Eating Every Day

Friday, March 27, 2015

Buttered barley

Eastside Road, March 27, 2015—
NO PHOTO TONIGHT : just a quick report : barley pilaf, buttered of course, with asparagus again because, really, how long can this last; green salad afterward.
Cheap Nero d'Avola

Bruckner 'n' burger

San Francisco, March 26, 2015—
YUP : WE'RE BACK at Zuni, on a musical afternoon and evening. Bruckner's Eighth Symphony in Davies Hall ; Bob Carrau at the piano at Zuni. I enjoy them just about equally, and I enjoy them a lot.

We left the concert hall a little hungry, so stopped off first at another favorite locale, where I had a knish and a bacon scone and my companion had that fabulous Russian Honey Cake — and we both had a glass of that wonderful Croatian Terzolo Malvasia I told you about a while back.

• 20th Century Cafe, 198 Gough Street, San Francisco; 415-621-2380

Then we hit Zuni, still in time for the hamburger, served only until six o'clock; with a very nice salad of arugula and thinly sliced Belgian endive, shallots, and chopped almonds, in a supple vinaigrette. And a Martini.

And Bob played the piano. What more do you want?

• Zuni Café, 1658 Market Street, San Francisco; 415-552-2522
Restaurants visited in 2015 are listed at Eatingday's Restaurants

Wednesday, March 25, 2015

Bread pudding

bread pudding.jpg
Eastside Road, March 25, 2015—
BREAD, EGGS, MILK, onion, good salt, good black pepper, rosemary. Olive oil, I suppose. Baked in a gratin dish in the oven.

More than that I cannot tell you. I saw Cook cutting bread into cubes, say an inch on a side; I bet she soaked them in milk with beaten eggs, then squeezed it out, laid it into the pan, etc., etc.

Rather like pain perdu, or what we call French toast, no?

With nice (organic, of course) asparagus, delicious. We'd had a Pernod as an apéritif. Green salad afterward, and then an apple. The simple life is the best life.
Cheap white, Grifone(Italy), nv
Restaurants visited in 2015 are listed at Eatingday's Restaurants

Chicken; pot roast

Eastside Road, March 24, 2015—
YOU CAN'T ASK FOR a plainer, more conventionally middle-American pair of plates than these : Chicken breast; Pot roast. In both cases, with mashed potatoes. My Missouri-born grandmother would be pleased. My Indiana-born one, too.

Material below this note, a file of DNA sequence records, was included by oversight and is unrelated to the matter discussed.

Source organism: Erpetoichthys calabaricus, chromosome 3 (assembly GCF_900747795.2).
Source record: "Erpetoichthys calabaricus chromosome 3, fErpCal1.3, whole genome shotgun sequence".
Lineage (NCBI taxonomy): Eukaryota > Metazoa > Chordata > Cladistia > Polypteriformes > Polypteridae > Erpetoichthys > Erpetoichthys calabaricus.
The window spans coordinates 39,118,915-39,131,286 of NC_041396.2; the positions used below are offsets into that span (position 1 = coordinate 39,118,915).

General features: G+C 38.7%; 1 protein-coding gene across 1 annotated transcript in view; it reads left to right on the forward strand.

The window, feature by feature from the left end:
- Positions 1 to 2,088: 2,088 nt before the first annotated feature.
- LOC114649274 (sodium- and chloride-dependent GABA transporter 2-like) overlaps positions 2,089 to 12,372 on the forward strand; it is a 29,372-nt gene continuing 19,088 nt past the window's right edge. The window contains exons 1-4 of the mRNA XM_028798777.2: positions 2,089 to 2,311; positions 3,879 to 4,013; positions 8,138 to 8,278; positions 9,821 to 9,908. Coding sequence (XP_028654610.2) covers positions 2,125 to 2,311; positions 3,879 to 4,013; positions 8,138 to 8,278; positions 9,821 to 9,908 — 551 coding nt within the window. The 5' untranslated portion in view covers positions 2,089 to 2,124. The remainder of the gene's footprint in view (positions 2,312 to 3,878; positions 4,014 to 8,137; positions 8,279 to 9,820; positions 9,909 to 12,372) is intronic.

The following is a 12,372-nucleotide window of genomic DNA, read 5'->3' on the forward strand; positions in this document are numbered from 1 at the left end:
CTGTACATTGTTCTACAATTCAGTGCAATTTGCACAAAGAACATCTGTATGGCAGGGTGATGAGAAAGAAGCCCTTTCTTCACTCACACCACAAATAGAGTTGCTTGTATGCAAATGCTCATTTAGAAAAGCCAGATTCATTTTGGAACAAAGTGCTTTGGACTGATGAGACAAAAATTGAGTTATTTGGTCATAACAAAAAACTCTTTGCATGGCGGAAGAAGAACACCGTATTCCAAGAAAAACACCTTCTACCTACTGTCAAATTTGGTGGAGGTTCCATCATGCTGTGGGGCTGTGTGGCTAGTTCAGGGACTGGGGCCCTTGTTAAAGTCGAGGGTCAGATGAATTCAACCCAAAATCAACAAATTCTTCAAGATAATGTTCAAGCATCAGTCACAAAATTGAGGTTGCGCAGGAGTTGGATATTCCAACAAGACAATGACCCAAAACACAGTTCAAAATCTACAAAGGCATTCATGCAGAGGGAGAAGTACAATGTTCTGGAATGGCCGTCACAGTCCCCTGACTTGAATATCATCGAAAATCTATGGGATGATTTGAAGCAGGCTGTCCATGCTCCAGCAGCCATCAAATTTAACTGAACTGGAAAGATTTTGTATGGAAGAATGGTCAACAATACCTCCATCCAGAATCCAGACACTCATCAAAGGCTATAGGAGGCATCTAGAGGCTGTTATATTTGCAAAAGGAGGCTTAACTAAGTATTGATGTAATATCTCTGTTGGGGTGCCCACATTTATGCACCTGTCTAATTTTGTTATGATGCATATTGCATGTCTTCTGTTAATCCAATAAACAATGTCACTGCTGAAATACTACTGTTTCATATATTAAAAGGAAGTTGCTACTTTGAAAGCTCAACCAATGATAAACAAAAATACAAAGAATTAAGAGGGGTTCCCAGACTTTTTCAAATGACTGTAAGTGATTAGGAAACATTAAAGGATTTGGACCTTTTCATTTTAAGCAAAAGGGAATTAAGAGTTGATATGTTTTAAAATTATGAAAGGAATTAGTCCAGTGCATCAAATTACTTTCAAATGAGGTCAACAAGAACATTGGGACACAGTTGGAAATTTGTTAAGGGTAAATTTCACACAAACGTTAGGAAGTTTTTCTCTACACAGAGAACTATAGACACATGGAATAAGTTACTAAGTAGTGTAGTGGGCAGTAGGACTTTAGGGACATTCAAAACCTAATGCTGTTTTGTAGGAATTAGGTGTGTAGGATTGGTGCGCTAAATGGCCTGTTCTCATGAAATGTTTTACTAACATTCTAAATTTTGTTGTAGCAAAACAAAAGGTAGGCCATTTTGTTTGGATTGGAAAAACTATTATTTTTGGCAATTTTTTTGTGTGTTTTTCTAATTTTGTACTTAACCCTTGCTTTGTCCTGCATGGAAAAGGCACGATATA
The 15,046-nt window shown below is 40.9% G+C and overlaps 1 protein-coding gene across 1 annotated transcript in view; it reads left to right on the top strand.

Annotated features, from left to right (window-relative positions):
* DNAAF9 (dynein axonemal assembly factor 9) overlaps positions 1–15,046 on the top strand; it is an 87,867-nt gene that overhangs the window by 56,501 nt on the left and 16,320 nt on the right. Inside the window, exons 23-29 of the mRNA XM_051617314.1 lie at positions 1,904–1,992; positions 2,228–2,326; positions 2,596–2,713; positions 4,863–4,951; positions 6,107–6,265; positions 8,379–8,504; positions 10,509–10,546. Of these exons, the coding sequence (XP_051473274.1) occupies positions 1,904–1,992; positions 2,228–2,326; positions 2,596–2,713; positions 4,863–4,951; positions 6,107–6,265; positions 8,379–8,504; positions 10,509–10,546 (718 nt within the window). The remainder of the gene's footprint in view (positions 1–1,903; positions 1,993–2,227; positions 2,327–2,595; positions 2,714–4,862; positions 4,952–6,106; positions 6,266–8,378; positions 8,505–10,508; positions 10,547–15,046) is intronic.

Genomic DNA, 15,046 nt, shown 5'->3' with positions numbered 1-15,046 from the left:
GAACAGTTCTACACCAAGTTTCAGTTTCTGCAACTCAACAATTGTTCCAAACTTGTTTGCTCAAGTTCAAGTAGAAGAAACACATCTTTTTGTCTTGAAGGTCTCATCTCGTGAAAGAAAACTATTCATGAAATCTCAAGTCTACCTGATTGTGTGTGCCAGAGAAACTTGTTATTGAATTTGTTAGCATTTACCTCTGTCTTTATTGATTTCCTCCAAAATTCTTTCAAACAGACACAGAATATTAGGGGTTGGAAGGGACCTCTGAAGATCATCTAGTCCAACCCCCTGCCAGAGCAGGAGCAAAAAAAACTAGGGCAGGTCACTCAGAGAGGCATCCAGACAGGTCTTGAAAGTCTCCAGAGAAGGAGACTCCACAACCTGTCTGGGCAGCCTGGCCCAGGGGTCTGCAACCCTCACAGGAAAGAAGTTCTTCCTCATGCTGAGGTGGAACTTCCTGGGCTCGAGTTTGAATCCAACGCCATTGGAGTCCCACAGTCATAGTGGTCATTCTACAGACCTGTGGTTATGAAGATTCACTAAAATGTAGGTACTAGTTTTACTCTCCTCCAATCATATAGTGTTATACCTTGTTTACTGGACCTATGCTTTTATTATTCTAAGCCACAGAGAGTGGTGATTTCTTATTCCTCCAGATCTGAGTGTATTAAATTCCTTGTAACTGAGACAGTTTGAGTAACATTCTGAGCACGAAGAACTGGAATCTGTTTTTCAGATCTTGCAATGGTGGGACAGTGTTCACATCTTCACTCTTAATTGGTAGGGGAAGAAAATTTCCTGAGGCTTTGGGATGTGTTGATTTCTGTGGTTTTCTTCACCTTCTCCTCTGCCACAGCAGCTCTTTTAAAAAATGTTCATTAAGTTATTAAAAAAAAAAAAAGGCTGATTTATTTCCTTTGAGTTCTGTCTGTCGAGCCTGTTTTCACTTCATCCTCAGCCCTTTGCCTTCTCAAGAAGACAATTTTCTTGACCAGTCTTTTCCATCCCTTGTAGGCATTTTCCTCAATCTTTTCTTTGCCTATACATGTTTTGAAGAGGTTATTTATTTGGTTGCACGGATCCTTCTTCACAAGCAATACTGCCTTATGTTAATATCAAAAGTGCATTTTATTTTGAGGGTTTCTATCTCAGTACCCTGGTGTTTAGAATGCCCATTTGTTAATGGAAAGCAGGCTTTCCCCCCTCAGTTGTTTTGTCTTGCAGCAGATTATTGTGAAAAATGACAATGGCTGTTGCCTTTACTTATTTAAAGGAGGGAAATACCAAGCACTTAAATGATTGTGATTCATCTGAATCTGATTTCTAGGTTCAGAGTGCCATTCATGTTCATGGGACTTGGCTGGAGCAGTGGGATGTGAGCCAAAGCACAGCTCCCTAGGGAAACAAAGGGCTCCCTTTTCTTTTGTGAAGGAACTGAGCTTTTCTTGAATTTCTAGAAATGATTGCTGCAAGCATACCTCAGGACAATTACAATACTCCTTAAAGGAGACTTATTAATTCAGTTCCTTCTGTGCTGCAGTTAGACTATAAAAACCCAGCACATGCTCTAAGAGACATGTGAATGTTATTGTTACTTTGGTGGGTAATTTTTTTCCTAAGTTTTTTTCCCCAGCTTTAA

The chicken breast, which you see here on the left, was a ridiculously big, meaty thing, nearly a pound I think. I smashed it flat with the black iron skillet, and then Cook fried it in a little olive oil I think, and deglazed the pan to make a nice glaze for the chicken, and served it with the thinnest, freshest possible garden asparagus and the mashed potatoes, delicious with butter.

But you know what? I've decided the hell with chicken. Roast chicken is okay, of course: it has time to stew in its own juices, and you can flavor it — herbs ; garlic ; lemon : take your pick. But even with the bone in — as was the case with this chicken breast (because I think boned chicken loses a lot of flavor and probably nutrition as well, and avoid buying it, and besides it's absurdly expensive) — the white meat of a chicken breast seems to me bland in flavor and unfortunately grainy in texture, and I'm not gonna eat it any more. Unless I have to.
pot roast.jpg
THAT WAS SUNDAY. Yesterday we took a little drive — it just felt like that kind of day — and wound up eating dinner out. I began with this very nice green salad with a few sliced radishes. The cozy restaurant was next to a creek, and it seemed appropriate that there was watercress in the salad, along with the obligatory "baby" lettuces; and the vinaigrette was nicely done.

My pot roast was an honest plain hunk of beef, absolutely devoid of fat, a little stringy, cooked in the sensible no-nonsense manner my grandmothers knew, flavored with a bit of clove, I think. Those are caramelized cipollini on the meat, and braised spinach I do love spinach on the side, and mashed potatoes flavored with garlic and horseradish. Suddenly the whole think looks like a gorilla's portrait : I'm sorry about that ; it's just the way things turned out.

Dessert: Ice cream sundae. This was vanilla ice cream, and quite good ice cream at that, with salt caramel sauce, and whipped cream, and brandied cherries, with a discreet dusting of powdered sugar. I must say, I think the combination of vanilla ice cream and unflavored whipped cream — particularly when it is good cream, as was the case here — is a wonderful thing. Elective affinities, for sure.
Marsanne, Wellington Vineyards, 2011; Mourvèdre, Cline Cellars, 2011 ;
both Sonoma county ; both true to varietal but the red a little sweet
• The Fig Cafe, 13690 Arnold Drive, Glen Ellen, California; 707-938-2130
Restaurants visited in 2015 are listed at Eatingday's Restaurants

Monday, March 23, 2015

Parsi New Year at Chez Panisse

Eastside Road, March 22, 2015—
IMG_8686.jpgSO, THEN, Spring is officially here, and with it Parsi New Year. Outside Chez Panisse David has stenciled the symbols of good fortune in chalk, as he has so many times before: this is the nineteenth dinner Niloufer has prepared here to honor Kore's return from the underworld.

We've been lucky enough to attend many of these dinners over the years. The cuisine is of course Parsi, which is to say roughly Bombay Indian with ancient Persian undertones, reminding one of the ultimately unified source in Asia Minor of all that is good in cuisine as well as philosophy.

Niloufer Ichaporia King is an artist of cuisine; you can perhaps best understand her sources, instincts, and intelligence through her invaluable book My Bombay Kitchen (Berkeley : Univ. of California Press, 2007), as beautiful a book to read as it is to look at or to cook from.

This year's dinner seemed to us the best ever, a succession of courses whose flavors, aromas, textures, and visual appeal were beautifully conceived and skillfully executed — and accompanied by wines which seemed calculated to complement them. I apologize for the photos, which of course do not do justice.